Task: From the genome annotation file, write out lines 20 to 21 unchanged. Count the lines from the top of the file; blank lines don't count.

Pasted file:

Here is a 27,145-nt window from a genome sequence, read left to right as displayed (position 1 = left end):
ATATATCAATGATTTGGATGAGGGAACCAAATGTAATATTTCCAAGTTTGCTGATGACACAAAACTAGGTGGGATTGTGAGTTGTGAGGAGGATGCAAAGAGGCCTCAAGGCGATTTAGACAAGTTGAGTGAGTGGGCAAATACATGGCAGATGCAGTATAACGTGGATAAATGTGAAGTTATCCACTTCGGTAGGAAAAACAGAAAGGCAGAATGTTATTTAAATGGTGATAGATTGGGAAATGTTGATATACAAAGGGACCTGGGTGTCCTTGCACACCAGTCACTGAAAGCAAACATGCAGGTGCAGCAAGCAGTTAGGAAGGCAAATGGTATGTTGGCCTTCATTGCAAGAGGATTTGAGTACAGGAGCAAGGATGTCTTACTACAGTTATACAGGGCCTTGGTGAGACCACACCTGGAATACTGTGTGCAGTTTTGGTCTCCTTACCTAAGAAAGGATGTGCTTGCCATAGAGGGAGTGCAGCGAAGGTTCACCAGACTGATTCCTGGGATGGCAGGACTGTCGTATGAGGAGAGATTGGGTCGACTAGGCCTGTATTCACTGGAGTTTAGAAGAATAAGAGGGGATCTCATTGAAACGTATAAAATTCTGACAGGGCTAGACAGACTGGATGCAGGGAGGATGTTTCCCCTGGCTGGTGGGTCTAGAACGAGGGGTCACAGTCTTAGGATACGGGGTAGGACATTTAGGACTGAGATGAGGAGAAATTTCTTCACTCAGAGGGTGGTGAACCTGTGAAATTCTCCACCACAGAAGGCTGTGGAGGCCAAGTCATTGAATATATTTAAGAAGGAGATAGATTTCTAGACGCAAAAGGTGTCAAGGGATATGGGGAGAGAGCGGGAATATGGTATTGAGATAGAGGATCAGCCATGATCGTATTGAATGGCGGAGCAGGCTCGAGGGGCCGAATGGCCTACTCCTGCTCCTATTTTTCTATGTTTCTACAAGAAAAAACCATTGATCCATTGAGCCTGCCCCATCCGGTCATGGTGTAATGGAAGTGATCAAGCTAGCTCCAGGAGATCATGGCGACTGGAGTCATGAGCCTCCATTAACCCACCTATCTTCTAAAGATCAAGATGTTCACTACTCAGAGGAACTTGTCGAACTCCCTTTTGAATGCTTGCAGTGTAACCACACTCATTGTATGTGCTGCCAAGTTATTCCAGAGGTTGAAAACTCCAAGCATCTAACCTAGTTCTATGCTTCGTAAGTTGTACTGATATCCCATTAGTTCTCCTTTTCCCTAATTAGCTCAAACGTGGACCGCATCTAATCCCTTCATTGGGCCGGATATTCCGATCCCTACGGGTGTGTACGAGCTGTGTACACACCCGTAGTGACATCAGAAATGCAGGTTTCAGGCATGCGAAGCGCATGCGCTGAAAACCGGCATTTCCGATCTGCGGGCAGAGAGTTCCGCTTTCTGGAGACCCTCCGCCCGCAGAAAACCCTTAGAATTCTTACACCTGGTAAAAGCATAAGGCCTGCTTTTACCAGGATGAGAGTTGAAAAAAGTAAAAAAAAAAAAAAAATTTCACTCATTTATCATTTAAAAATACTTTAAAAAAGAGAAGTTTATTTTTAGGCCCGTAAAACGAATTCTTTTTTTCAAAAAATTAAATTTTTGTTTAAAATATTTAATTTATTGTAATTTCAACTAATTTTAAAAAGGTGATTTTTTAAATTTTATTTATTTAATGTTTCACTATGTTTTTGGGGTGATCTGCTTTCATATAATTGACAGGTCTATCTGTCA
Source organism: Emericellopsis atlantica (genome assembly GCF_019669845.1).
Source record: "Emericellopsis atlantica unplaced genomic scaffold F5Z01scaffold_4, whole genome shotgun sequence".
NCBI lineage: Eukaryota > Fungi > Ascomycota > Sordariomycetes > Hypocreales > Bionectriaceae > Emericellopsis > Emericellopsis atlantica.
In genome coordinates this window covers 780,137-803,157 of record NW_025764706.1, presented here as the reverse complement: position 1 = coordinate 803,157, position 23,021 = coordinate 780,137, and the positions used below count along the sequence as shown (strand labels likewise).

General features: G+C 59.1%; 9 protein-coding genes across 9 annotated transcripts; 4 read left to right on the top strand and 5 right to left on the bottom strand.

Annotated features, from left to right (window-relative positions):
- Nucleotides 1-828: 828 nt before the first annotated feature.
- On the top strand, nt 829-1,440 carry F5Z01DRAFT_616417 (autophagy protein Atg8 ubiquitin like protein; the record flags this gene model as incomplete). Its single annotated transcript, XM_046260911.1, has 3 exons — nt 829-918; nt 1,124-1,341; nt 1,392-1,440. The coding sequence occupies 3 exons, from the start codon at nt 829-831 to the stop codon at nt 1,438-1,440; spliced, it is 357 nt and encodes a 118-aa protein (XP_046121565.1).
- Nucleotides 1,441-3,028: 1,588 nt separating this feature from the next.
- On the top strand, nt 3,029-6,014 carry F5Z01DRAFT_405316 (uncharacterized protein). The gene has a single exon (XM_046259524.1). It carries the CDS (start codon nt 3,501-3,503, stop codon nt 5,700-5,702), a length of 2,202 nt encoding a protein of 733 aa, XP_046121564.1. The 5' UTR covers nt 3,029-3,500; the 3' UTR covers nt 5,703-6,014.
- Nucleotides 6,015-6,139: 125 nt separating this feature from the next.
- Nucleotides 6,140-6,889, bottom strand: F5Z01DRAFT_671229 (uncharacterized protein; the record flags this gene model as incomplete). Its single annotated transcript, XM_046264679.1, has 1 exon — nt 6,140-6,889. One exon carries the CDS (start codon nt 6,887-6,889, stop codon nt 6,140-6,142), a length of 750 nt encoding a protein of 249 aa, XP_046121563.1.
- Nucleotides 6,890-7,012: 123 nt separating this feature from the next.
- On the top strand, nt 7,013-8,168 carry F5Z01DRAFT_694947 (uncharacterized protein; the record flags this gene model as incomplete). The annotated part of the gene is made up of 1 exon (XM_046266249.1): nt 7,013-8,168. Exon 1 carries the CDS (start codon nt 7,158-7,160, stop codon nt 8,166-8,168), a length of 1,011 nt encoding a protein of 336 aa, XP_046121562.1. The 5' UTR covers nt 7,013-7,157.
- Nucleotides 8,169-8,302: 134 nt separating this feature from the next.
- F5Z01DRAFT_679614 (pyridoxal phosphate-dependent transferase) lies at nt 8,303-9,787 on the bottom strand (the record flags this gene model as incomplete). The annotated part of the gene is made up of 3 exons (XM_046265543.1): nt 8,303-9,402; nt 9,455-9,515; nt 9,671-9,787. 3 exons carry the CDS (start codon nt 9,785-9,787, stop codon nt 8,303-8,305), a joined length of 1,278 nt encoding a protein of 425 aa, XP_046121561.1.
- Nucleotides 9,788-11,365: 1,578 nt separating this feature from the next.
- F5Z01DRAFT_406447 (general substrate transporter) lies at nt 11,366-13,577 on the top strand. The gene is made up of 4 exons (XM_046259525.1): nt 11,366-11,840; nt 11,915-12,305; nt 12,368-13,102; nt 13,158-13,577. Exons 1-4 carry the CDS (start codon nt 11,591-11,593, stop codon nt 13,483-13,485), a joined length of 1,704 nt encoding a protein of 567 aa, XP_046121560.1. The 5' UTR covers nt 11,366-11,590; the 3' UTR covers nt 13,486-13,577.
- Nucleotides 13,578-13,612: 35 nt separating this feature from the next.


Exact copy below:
- F5Z01DRAFT_406447 (general substrate transporter) lies at nt 11,366-13,577 on the top strand. The gene is made up of 4 exons (XM_046259525.1): nt 11,366-11,840; nt 11,915-12,305; nt 12,368-13,102; nt 13,158-13,577. Exons 1-4 carry the CDS (start codon nt 11,591-11,593, stop codon nt 13,483-13,485), a joined length of 1,704 nt encoding a protein of 567 aa, XP_046121560.1. The 5' UTR covers nt 11,366-11,590; the 3' UTR covers nt 13,486-13,577.
- Nucleotides 13,578-13,612: 35 nt separating this feature from the next.